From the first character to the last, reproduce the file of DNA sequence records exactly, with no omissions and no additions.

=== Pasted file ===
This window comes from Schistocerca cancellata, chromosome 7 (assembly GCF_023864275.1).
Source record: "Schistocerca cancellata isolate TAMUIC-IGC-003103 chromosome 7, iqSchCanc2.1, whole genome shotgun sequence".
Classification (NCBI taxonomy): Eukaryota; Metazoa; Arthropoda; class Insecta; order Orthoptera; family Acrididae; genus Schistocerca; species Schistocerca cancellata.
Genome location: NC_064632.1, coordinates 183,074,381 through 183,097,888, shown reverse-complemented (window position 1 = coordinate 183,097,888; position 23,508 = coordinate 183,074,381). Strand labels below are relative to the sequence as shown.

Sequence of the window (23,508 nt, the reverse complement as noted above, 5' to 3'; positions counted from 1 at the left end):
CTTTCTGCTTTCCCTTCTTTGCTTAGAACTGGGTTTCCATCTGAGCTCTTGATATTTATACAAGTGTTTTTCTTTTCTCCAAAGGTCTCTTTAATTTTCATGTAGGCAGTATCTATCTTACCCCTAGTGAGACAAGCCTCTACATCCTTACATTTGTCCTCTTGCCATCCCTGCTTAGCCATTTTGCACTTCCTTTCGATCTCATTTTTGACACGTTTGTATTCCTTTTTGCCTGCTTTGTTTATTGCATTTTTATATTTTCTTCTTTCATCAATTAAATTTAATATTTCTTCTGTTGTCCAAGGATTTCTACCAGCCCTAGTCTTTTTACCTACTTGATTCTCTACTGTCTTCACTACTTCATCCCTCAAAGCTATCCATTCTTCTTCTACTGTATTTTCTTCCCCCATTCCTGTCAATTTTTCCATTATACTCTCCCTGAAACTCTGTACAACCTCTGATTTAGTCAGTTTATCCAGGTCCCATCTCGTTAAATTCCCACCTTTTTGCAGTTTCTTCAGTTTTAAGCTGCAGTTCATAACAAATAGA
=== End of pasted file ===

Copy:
This window comes from Schistocerca cancellata, chromosome 7 (assembly GCF_023864275.1).
Source record: "Schistocerca cancellata isolate TAMUIC-IGC-003103 chromosome 7, iqSchCanc2.1, whole genome shotgun sequence".
Classification (NCBI taxonomy): Eukaryota; Metazoa; Arthropoda; class Insecta; order Orthoptera; family Acrididae; genus Schistocerca; species Schistocerca cancellata.
Genome location: NC_064632.1, coordinates 183,074,381 through 183,097,888, shown reverse-complemented (window position 1 = coordinate 183,097,888; position 23,508 = coordinate 183,074,381). Strand labels below are relative to the sequence as shown.

Sequence of the window (23,508 nt, the reverse complement as noted above, 5' to 3'; positions counted from 1 at the left end):
CTTTCTGCTTTCCCTTCTTTGCTTAGAACTGGGTTTCCATCTGAGCTCTTGATATTTATACAAGTGTTTTTCTTTTCTCCAAAGGTCTCTTTAATTTTCATGTAGGCAGTATCTATCTTACCCCTAGTGAGACAAGCCTCTACATCCTTACATTTGTCCTCTTGCCATCCCTGCTTAGCCATTTTGCACTTCCTTTCGATCTCATTTTTGACACGTTTGTATTCCTTTTTGCCTGCTTTGTTTATTGCATTTTTATATTTTCTTCTTTCATCAATTAAATTTAATATTTCTTCTGTTGTCCAAGGATTTCTACCAGCCCTAGTCTTTTTACCTACTTGATTCTCTACTGTCTTCACTACTTCATCCCTCAAAGCTATCCATTCTTCTTCTACTGTATTTTCTTCCCCCATTCCTGTCAATTTTTCCATTATACTCTCCCTGAAACTCTGTACAACCTCTGATTTAGTCAGTTTATCCAGGTCCCATCTCGTTAAATTCCCACCTTTTTGCAGTTTCTTCAGTTTTAAGCTGCAGTTCATAACAAATAGA